# How to manipulate equations with non-commuting symbols

Hi, I'm very new to sage so I'm not really sure if this is possible to do. For simplicity let's say I want to define an equation $$D_1D_2\eta = \kappa\eta,\quad\kappa\in\mathbb{C}.$$ Then for the symbols $D_i$ all I want to do is define new symbols like $D_1 = D_x + iD_y$ and $D_2 = D_x - iD_y$, and insert this into the expression above and get sage to simplify it. If I had $D_i\in\mathbb{C}$, then this could I understand be done with the substitute command. However, the $D_i$ are such that $D_1D_2 \neq D_2D_1$.

Can I define D1 = var('D1', latex_name=r'D_1') in such a way that it will not commute when put into an expression for example by writing eq1 = D1*D2*eta == k*eta ?

More specifically, $D_i$ are linear operators that act on functions $\eta : \mathbb{R}^3\mapsto\mathbb{C}$.

I understand FreeAlgebra somehow lets you define expressions based on non-commutative symbols, however I'm not very fluent in rings and abstract algebra so the language is a bit foreign to me. I tried to define

F.<eta,D1,D2> = FreeAlgebra(SR,3)
k = var('k', latex_name=r'\kappa')
eq1 = D1*D2*eta == I*eta*k


However, this just results in False. Not really what I wanted.

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I think I was 90% of the way to the answer. Instead of defining equations by eq = pol1 == pol2, I simply defined pol1 and pol2 as separate variables as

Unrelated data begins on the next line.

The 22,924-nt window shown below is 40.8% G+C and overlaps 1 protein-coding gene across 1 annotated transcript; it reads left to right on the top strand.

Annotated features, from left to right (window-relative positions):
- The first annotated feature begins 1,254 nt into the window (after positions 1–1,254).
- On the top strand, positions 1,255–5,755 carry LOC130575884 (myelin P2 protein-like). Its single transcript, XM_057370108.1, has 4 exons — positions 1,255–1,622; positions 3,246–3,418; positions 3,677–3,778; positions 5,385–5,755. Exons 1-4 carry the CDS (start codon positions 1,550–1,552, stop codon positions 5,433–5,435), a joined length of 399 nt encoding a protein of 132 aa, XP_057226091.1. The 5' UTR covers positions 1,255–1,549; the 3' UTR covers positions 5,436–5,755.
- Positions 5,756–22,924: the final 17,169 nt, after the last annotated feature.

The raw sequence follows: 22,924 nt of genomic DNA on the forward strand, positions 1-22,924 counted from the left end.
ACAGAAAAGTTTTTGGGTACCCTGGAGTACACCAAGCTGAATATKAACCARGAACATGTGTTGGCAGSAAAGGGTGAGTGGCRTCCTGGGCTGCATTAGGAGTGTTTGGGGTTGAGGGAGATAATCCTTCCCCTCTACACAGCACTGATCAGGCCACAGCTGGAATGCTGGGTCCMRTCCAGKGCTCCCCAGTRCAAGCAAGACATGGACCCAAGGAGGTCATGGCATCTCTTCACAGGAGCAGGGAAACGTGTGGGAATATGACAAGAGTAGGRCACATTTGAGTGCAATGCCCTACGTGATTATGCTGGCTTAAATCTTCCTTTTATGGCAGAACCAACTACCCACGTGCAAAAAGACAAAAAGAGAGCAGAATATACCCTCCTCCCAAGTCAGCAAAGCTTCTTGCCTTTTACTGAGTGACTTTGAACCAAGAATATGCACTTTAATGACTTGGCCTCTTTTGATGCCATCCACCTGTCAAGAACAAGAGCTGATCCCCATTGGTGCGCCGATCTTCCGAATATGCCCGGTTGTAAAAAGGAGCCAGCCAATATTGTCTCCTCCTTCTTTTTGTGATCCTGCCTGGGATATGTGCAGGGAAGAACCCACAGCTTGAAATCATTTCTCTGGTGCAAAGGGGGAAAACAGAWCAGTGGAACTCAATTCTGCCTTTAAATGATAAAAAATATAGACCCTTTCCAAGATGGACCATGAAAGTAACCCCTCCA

var('k1', latex_name=r'\kappa_1')
var('k2', latex_name=r'\kappa_2')
var('k3', latex_name=r'\kappa_3')
var('k4', latex_name=r'\kappa_4')
F.<eta_x,eta_y,D_x,D_y> = FreeAlgebra(SR,4)

pol1 = (k1*D_x^2 + k2*D_y^2)*eta_x + (k3*D_x*D_y + k4*D_y*D_x)*eta_y
pol2 = eta_x


I could then substitute new non-commuting variables by making another FreeAlgebra and substituting in all the generators by

G.<eta_p,eta_m,D_p,D_m> = FreeAlgebra(SR,4)
pol2_subs = pol2.subs(eta_x = (eta_p + eta_m)/sqrt(2))
pol1_subs = pol1.subs(eta_x = (eta_p + eta_m)/sqrt(2), eta_y = I*(-eta_p + eta_m)/sqrt(2), D_x = (D_p + D_m)/(q*sqrt(2)), D_y = I*(-D_p + D_m)/(q*sqrt(2))


I defined several equations by defining more polynomial expressions and was able to add and subtract them in the normal way. The only problem I had was that I now wasn't able to substitute the normal k1 variables for some reason. But I was able to solve my problem through this method anyway.

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